The term “mobile first” has varying degrees of definitions depending on the source but the underlying idea is still the same. Website design and development that begin with the mobile user in mind over the traditional desktop user. This strategy separates itself from the commonly heard term, “mobile-friendly” which strives to incorporate a clean user experience across multiple platforms but is still desktop focused.

Mobile first seeks to establish the mobile user as the primary marketing target. UX/UI (user experience/user interface) design and development adhere to the philosophy of progressive enhancement. The idea is to begin the design process to fit the mobile device first and then to add/adjust content and features to accommodate larger screens.

In addition to this, the type of content like a business’s phone number and address are utilized with the mobile user in mind first. So, in this case, the contact information may be the homepage banner rather than one click away on a separate landing page.

So, what do we think?

There are many benefits to this design philosophy given the current climate where more than half of all activity begins on a mobile device. Smaller companies relying on walk-in business and e-commerce sales may benefit greatly from a mobile first perspective.

Mobile first requires us as developers to incorporate a forward thinking mindset regarding the trend on how consumers purchase products.

Advances in technology like the Apple Wallet, Square and payment apps challenge us to redefine the traditional user experience in regards to e-commerce sales.

There is also a growing trend with desktop apps taking over a traditional desktop website. Think Uber and Instagram. These highly popular apps began with the mobile user first and then incorporated a desktop version and have seen great success as a result. Apps are also great if you want to reach your clientele offline.   

But overall, we at DeCort Interactive don’t like labels.

It’s standard practice to incorporate a clean, mobile version of a website and each project and every client is unique. We do not force our design and development process to fit the latest trend of “mobile- friendly” or “mobile first”. Rather, we encourage an open dialogue with our clientele and bend the trends as we need. We prefer to color (and think) out of the box which allows room for the design and development process to take on an organic shape. We anticipate the growing needs and trends for the future and pull the best bits out of the latest processes to create a site that is both highly functional and easy to use.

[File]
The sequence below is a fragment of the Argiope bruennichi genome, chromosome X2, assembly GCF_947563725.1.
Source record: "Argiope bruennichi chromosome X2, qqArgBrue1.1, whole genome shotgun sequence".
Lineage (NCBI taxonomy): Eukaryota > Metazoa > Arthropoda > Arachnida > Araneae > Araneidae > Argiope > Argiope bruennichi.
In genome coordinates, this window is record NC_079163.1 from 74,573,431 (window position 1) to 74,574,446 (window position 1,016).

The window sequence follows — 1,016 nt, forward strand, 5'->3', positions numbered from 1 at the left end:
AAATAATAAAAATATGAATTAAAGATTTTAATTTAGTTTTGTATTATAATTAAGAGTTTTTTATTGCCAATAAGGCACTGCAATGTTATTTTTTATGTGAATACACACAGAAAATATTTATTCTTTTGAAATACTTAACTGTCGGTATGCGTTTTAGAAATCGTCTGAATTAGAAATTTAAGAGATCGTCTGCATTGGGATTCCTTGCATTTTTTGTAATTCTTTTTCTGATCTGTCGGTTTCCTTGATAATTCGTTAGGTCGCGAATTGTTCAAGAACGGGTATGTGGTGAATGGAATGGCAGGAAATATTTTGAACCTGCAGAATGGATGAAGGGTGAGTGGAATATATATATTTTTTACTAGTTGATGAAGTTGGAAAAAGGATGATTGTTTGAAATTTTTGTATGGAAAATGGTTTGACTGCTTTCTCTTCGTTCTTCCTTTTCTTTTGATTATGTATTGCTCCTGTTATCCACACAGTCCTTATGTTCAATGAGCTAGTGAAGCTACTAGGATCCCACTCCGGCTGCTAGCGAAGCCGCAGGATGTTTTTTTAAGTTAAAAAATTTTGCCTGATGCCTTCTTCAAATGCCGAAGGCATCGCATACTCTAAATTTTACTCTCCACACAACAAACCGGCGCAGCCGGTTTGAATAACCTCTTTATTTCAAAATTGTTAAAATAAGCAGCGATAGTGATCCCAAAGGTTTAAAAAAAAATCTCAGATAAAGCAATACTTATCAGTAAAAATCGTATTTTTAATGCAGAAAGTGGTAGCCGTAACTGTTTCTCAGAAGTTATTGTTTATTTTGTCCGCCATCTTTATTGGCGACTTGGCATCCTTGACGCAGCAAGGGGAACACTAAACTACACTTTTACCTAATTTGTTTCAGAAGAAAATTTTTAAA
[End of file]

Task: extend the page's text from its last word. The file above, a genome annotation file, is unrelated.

So, if you are thinking about upgrading your site to become “mobile-friendly” or “mobile first” then let’s talk. You can even check out our previous post on what to consider when migrating to a new site.


Multi-Screen Behavior: How to Prepare Your Site

Prepare Your Website for the Future of Online Purchasing

There is no denying that we are living in a time of rapid technological advances. Who would have thought that by 2020, it’s estimated that there will be 1.5 devices per person across the world? That’s a pretty impressive statistic! There’s also strong support showing that Millennials are the driving force behind new purchasing preferences. You can read more about this in our previous post. Consumer purchasing is adapting and multi-screen behavior is leading the buying process.

This post will focus on the growing trend of m-commerce, its role with multi-screen behavior and how to prepare your site for the future.

Multi-Screen Behavior’s Influence on User Experience

It’s important to understand that the buying and marketing process is no longer limited to one device like mobile, desktop PC or television. It’s now become a conversation. On one side, consumers are beginning the buying process on one device like their smartphone, then finishing the process on another device like a desktop computer.  Another avenue being used is multiple screens at the same time, like watching television and browsing the web on a tablet. This buying process blends the use of multiple screens in a variety of ways. In addition to this, mobile purchasing is becoming increasingly dominant in terms of e-commerce sales.